Wayne Rooney has, as predicted earlier this week, been left out of England manager Gareth Southgate's squad for games against Scotland and France next month.
Other notable absentees include Liverpool striker Daniel Sturridge and Everton playmaker Ross Barkley, both of whom, unlike Rooney, are understood to be carrying injuries.
Rooney's omission is "the surest sign yet that the curtain has come down on an international career that has lasted more than 14 years and has seen Rooney become the nation’s most capped outfield player of all time, as well as the all-time highest goalscorer with 53", says the Daily Telegraph.
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His last international appearance came in November and it is "hard to see a way back", given that he has been "shunted down the pecking order" at Old Trafford, says The Guardian.
"Rooney made a brief cameo in Manchester United’s Europa League final win over Ajax in Stockholm on Wednesday night, but was brought back down to earth with the news he has not been included in a 25-man party," adds the paper. "The door is not closed on an international return… but Southgate has placed him firmly behind Marcus Rashford, Jermain Defoe, Harry Kane and Jamie Vardy in the pecking order."
Southgate's curiously unbalanced 25-man squad includes four goalkeepers, ten defenders and three midfielders who have played at the back this season.
Five players come from Spurs and four from Manchester United.
With Rooney absent, the captaincy is likely to be handed to either Harry Kane or Gary Cahill.
Jack Butland (Stoke), Fraser Forster (Southampton), Joe Hart (Torino, on loan from Man City), Tom Heaton (Burnley)
Ryan Bertrand (Southampton), Gary Cahill (Chelsea), Nathaniel Clyne (Liverpool), Aaron Cresswell (West Ham), Ben Gibson (Middlesbrough), Phil Jones (Man Utd), Chris Smalling (Man Utd), John Stones (Man City), Kieran Trippier (Tottenham), Kyle Walker (Tottenham)
Dele Alli (Tottenham), Eric Dier (Tottenham), Adam Lallana (Liverpool), Jesse Lingard (Man Utd), Jake Livermore (West Brom), Alex Oxlade-Chamberlain (Arsenal), Raheem Sterling (Man City)
Jermain Defoe (Sunderland), Harry Kane (Tottenham), Marcus Rashford (Man Utd), Jamie Vardy (Leicester)
Will Wayne Rooney's England career finish this week?
It seems Wayne Rooney's days as an England player are as doubtful as his future at Manchester United, with national coach Gareth Southgate preparing to apply the coup de grace to the player's international career.
According to Matt Hughes of The Times, there will be no room for the 32-year-old forward in next month's games against Scotland and France. Southgate is due to name his team on Thursday.
The news is "another blow for the Manchester United striker as he prepares to watch tomorrow's Europa League final against Ajax from the substitutes' bench", adds the journalist.
On paper, Rooney remains England captain - but he was left out of the England squad in March, although that was put down to a lack of fitness and match practice.
"His omission this week appears far more significant as Rooney has started United's past five Premier League matches - scoring three goals in his past six appearances - and is clearly fit enough to represent his country," says Hughes.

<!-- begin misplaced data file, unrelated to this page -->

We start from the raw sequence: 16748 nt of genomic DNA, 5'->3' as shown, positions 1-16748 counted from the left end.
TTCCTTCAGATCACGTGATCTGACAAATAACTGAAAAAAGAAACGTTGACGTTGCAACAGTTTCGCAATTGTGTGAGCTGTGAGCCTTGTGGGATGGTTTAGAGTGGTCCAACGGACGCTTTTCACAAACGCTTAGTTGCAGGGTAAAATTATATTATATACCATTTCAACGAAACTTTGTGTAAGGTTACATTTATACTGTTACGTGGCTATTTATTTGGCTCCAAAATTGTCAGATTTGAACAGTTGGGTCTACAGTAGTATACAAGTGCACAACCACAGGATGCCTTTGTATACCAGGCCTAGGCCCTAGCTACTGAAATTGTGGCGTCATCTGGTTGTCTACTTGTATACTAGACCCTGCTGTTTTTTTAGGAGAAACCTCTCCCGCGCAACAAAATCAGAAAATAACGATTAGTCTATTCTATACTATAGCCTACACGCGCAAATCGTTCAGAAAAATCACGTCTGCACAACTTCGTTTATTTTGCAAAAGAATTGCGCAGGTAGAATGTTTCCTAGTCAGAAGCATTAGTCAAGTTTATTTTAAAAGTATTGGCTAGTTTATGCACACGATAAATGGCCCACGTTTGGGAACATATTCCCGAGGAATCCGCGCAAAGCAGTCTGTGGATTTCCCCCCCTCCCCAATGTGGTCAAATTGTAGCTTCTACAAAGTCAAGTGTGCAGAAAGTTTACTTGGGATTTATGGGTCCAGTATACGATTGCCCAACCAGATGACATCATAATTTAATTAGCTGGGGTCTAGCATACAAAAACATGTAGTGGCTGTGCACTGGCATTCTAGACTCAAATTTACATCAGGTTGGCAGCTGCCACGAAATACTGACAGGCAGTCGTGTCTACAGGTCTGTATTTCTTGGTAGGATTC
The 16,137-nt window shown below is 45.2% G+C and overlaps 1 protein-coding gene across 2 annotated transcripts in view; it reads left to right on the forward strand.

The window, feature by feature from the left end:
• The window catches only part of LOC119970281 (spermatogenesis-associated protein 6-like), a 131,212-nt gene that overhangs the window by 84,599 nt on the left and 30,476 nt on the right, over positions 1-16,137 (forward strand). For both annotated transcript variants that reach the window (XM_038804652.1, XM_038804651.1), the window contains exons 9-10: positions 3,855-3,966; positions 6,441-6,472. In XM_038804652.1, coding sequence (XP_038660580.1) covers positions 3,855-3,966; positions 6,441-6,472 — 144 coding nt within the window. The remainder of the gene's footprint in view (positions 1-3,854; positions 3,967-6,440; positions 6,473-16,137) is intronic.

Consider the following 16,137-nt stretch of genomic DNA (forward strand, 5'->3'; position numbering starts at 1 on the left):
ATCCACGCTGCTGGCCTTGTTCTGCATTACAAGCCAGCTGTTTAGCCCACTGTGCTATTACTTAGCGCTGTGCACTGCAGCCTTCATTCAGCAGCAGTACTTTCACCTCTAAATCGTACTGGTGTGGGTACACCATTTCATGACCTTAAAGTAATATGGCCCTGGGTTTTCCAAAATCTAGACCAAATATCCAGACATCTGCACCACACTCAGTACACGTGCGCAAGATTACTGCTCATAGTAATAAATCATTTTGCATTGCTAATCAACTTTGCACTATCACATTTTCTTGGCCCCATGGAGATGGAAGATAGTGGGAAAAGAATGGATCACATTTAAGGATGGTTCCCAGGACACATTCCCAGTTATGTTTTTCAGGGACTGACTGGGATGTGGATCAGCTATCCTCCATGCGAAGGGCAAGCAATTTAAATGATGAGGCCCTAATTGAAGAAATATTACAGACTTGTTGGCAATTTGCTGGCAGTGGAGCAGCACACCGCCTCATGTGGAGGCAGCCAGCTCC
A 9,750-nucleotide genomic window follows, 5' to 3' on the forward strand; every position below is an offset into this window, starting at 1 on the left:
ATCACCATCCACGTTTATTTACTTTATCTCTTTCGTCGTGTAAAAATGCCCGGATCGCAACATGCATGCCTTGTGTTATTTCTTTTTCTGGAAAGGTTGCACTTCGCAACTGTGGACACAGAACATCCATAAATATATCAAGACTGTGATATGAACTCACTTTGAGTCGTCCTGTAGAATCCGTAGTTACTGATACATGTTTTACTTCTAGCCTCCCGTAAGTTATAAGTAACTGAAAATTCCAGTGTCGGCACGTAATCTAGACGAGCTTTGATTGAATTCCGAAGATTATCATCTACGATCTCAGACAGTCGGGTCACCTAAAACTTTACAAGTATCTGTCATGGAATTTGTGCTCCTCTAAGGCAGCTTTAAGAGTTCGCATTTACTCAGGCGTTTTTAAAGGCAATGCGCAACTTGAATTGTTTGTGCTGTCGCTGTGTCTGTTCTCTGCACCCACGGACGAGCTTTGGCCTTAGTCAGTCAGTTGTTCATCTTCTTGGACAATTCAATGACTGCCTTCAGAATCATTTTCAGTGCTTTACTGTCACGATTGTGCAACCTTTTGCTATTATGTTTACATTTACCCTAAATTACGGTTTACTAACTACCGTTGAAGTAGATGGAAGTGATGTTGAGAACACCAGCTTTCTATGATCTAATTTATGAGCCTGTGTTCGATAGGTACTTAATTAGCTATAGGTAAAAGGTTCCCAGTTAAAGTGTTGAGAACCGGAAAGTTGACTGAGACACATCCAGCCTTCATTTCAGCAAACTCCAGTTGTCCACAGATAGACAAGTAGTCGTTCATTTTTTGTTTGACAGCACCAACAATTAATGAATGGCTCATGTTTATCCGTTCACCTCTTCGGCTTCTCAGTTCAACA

"Southgate will not publicly call time on an international career that has brought Rooney 119 caps and a record 53 goals, but in reality the England manager is planning for life without him, particularly as he is widely expected to be playing in China next season."
Rooney has made just 15 starts for United in the Premier League this season as the likes of Zlatan Ibrahimovic and Marcus Rashford took his place leading the attacking line, says the Daily Star.
Rashford is also vying for an England spot along with the likes of Harry Kane, Jamie Vardy and Daniel Sturridge.
Wayne Rooney departs as youngsters take the stage at Man United
True to his word, Jose Mourinho fielded the youngest Manchester United side to have played in the Premier League on the final day of the season yesterday.
But there was room for one old-timer in the line-up - Wayne Rooney, who most people believe was playing his final game for United at Old Trafford.
But United's record goalscorer was a peripheral figure as a new generation of youngsters took to the stage, as has been the case for most of the season,.
"In terms of send-offs, there can hardly be a more low-key one in living memory - a dead rubber against Crystal Palace in a stadium with plenty of empty seats," says Paul Hirst of The Times.
"That Rooney was replaced by 16-year-old Angel Gomes, the first player born in this millennium to play in the Premier League, was significant. It was a case of out with the old and in with the new."
A day later, Gomes posted a picture of him meeting Rooney ten years ago, when he was just a child and the midfielder was at the height of his game.
Of the five youngsters who made their debuts against Palace, it was boyhood United fan Josh Harrop from Stockport who made the biggest impact, scoring the first goal.
The 21-year-old's strike appeared to sum up the new era for United.
"Rooney was stood unmarked less than ten yards to his right in the box when he collected Paul Pogba's cutting pass in the 15th minute, but Harrop decided to go it alone," says Hirst. "He dropped his left shoulder, deceiving Martin Kelly and quickly darted right before curling a peach of a shot into the far corner."
That goal and another for Pogba sealed the win, but it is Rooney's future that remains the "major talking point", says Simon Stone of the BBC.
"If it proves to be his last competitive appearance for United at Old Trafford, it was rather subdued, and somewhat at odds with the way he began, lashing home that wonderful hat-trick on his debut against Fenerbahce in 2004."
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